Tennis has changed a lot over the past decade with the game speed increasing and movement becoming more important than ever. When you look at the technique of many of the top players in the world, from the outside they may seem different. But when you take a closer look, the key biomechanical positions in each shot production are more often than not the same. What separates them is matching their tactical decision making and the technique required in the situation.
For the majority of coaches these two areas are two very distinct categories, but this could not be further from the truth. As previously mentioned, the development of technology has enabled high speed biomechanical analysis and instant feedback. This needs to be closely linked to the tactical component as technique is only a means to perform a specific tactic.
How many times do you see a junior player who “looks better” lose the match to someone who is tactically better or competes harder? Don’t get me wrong, the development of efficient technique is very important, but it needs to be combined with a tactical, mental and physical approach to produce a holistic player. In a match, each shot requires a decision making process which highlights if the technique will hold up under pressure.
So the simple questions doesn’t have a simple answer but more so it shows that they need to co-exist. The tactic determines what technique needs to be used. On the other side of the coin, if you are deficient in a technical area, this may limit you tactically.
An example of this would be which movement pattern a player must use at which time when hitting a backhand;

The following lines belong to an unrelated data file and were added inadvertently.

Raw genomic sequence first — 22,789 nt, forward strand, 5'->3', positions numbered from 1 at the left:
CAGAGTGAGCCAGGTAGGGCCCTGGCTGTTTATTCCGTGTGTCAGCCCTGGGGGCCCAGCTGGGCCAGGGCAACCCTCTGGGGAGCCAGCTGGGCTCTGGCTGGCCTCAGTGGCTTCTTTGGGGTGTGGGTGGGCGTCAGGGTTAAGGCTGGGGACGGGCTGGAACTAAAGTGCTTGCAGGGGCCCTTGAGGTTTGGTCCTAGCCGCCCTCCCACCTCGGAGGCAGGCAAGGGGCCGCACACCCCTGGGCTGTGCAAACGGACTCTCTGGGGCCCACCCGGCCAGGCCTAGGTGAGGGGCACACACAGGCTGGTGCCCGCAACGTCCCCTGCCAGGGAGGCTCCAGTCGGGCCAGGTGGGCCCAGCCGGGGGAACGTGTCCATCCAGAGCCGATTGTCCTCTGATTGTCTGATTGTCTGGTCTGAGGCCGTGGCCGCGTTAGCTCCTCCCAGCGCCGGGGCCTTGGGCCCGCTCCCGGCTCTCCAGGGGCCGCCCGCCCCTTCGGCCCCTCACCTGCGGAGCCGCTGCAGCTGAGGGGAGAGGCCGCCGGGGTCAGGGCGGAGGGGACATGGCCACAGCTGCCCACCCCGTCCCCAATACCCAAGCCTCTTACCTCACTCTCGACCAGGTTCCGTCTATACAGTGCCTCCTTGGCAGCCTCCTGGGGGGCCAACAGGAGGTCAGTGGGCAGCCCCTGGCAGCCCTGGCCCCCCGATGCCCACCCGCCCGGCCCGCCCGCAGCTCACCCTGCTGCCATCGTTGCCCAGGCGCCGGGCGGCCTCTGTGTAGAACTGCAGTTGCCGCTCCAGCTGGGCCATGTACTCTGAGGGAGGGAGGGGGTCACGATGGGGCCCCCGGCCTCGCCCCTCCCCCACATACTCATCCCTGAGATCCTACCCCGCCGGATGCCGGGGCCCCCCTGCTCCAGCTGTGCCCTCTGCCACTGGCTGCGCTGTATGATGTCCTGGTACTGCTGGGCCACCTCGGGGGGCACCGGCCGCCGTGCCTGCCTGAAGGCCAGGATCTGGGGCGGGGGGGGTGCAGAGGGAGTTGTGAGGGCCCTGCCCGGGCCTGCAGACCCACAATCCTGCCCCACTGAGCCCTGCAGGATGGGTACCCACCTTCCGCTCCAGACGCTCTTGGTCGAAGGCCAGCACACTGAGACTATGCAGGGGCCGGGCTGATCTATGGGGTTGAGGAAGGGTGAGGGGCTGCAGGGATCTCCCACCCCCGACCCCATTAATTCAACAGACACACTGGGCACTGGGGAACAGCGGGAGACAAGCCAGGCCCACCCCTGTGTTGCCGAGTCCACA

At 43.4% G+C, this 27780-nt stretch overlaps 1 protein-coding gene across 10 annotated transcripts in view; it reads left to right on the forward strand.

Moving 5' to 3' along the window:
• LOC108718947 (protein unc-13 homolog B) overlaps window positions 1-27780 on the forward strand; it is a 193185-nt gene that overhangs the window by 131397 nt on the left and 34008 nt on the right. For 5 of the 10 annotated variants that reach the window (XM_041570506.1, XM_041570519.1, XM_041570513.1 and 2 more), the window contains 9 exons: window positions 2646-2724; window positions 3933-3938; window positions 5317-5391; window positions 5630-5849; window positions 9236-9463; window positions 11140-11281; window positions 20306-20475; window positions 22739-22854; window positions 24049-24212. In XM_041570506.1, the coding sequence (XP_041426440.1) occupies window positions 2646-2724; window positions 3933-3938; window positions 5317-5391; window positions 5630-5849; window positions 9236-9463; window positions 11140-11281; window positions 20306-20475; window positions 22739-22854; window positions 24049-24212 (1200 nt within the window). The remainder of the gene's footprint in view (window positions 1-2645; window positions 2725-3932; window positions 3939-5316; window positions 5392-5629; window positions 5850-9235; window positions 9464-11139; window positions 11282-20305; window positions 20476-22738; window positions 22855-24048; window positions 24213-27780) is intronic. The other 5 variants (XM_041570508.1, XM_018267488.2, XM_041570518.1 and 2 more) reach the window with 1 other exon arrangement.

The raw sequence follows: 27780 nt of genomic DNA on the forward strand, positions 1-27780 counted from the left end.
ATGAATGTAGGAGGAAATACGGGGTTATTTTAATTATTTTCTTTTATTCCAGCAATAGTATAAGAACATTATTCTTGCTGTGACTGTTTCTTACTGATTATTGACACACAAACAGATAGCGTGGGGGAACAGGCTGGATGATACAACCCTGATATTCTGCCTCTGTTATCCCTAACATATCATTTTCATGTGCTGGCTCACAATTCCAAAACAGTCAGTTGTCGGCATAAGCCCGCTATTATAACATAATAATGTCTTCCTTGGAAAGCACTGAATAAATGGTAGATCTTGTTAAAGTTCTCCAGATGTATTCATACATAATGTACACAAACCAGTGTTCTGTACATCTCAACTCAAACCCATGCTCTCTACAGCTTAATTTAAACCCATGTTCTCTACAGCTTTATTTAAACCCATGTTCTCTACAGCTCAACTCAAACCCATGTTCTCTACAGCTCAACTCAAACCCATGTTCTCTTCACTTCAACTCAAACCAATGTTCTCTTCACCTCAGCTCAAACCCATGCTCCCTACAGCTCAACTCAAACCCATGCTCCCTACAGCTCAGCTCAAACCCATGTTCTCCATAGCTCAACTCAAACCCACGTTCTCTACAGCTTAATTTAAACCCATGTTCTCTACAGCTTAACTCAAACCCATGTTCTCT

- Moving forward – Closed stance
- End Range wide ball – Open Stance
Or which follow through is required on a forehand changes depending on what type of shot is being hit from different areas in the court. The decision of the tactic and the movement efficiency, effects the technical requirement.
So which is the correct technique? The answer is all of them, depending on the tactical situation.
This link may seem a little complex but it doesn’t have to be. Wayne Elderton, a world renowned coach educator, summaries it the following way.
The connection moves from tactical to technical or from technical to tactical through three stages.
First define the tactic the player needs to perform. The tactic includes the intentions, decisions and problem solving in which a player must engage to win a point.
2) Ball Control
Determine the key ball control characteristics needed for the tactic to be efficient. Ball control is the key link between Tactics and Technique. The key ball control characteristics are; height, direction, distance, speed and spin.
What are the mechanics needed to perform the shot consistently at higher speeds, without wasting energy and minimizing injury (efficiency).
This process can be best illustrated below;
Is your coach linking the two?